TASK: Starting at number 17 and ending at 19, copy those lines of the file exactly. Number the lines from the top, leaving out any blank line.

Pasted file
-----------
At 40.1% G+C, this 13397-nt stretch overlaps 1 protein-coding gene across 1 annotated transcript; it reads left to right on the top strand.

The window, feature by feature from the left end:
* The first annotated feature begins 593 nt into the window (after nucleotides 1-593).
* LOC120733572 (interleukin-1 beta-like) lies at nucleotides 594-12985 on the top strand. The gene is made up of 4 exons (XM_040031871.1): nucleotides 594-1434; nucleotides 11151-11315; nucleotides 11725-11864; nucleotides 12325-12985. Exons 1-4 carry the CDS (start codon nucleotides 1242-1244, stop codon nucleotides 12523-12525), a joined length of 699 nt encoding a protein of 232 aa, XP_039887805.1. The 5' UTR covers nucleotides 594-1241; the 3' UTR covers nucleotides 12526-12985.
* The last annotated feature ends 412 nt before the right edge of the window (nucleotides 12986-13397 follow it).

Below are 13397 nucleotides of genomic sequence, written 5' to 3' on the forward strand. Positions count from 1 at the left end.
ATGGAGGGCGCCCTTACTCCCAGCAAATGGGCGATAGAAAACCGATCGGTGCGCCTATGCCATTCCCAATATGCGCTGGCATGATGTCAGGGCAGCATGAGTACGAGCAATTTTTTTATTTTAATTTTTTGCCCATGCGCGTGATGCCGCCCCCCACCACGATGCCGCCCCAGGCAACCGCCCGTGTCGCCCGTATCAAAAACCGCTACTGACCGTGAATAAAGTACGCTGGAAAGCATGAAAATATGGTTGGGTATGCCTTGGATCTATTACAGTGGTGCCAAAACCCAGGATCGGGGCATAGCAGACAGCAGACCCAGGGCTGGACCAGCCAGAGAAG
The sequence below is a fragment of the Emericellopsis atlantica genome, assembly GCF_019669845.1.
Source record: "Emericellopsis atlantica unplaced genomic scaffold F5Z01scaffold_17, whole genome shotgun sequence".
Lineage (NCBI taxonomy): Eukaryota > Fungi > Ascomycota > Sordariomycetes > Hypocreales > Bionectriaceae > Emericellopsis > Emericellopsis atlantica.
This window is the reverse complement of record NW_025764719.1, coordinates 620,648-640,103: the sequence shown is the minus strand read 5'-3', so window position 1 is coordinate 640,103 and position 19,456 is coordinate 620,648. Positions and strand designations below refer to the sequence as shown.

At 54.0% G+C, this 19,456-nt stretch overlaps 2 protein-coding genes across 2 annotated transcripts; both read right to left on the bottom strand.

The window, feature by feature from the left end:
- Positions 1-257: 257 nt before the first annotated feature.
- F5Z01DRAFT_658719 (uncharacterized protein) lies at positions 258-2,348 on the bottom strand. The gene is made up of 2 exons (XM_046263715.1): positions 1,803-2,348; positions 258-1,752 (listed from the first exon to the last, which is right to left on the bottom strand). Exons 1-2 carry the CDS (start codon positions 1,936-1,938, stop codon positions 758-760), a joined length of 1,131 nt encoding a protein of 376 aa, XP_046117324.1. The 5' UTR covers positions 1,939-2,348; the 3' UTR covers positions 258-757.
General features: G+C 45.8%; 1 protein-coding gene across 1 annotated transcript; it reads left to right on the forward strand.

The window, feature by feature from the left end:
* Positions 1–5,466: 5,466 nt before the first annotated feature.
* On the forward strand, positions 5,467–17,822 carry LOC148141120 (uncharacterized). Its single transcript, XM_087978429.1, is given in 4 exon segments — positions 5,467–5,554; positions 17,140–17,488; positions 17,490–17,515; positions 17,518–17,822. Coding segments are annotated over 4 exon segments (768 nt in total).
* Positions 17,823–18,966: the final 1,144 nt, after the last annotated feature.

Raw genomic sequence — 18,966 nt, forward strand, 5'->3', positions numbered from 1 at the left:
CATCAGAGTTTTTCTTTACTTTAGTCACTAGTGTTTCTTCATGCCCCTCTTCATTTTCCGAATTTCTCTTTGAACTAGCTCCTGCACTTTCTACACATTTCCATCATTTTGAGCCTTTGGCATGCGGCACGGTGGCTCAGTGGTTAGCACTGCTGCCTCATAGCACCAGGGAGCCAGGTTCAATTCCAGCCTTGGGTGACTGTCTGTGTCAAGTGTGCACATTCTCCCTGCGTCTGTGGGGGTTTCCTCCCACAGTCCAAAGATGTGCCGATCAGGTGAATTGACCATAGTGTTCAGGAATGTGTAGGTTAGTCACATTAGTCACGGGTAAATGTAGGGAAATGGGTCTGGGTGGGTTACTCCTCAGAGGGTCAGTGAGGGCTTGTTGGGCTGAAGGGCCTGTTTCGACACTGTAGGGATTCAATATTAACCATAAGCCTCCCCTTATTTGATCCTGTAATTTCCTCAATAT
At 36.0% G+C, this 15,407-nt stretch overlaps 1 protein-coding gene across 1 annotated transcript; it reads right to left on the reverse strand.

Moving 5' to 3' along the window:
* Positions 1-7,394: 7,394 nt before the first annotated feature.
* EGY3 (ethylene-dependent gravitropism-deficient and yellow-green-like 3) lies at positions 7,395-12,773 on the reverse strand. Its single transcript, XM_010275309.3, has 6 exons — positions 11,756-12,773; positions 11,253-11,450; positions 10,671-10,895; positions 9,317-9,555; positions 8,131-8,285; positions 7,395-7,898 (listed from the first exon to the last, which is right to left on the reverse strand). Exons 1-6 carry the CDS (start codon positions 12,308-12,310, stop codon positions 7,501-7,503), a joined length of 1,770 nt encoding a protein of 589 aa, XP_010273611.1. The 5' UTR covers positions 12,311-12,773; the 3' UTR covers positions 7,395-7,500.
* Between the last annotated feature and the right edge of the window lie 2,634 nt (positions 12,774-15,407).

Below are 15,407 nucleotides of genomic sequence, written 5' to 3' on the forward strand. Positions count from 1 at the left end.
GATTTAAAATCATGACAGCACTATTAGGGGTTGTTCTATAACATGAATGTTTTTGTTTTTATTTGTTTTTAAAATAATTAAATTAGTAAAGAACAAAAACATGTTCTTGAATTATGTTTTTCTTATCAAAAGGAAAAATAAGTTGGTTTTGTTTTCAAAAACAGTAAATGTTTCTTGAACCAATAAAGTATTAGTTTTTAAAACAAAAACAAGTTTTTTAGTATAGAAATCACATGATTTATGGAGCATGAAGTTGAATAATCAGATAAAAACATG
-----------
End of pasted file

The window, feature by feature from the left end:
* Positions 1–5,466: 5,466 nt before the first annotated feature.
* On the forward strand, positions 5,467–17,822 carry LOC148141120 (uncharacterized). Its single transcript, XM_087978429.1, is given in 4 exon segments — positions 5,467–5,554; positions 17,140–17,488; positions 17,490–17,515; positions 17,518–17,822. Coding segments are annotated over 4 exon segments (768 nt in total).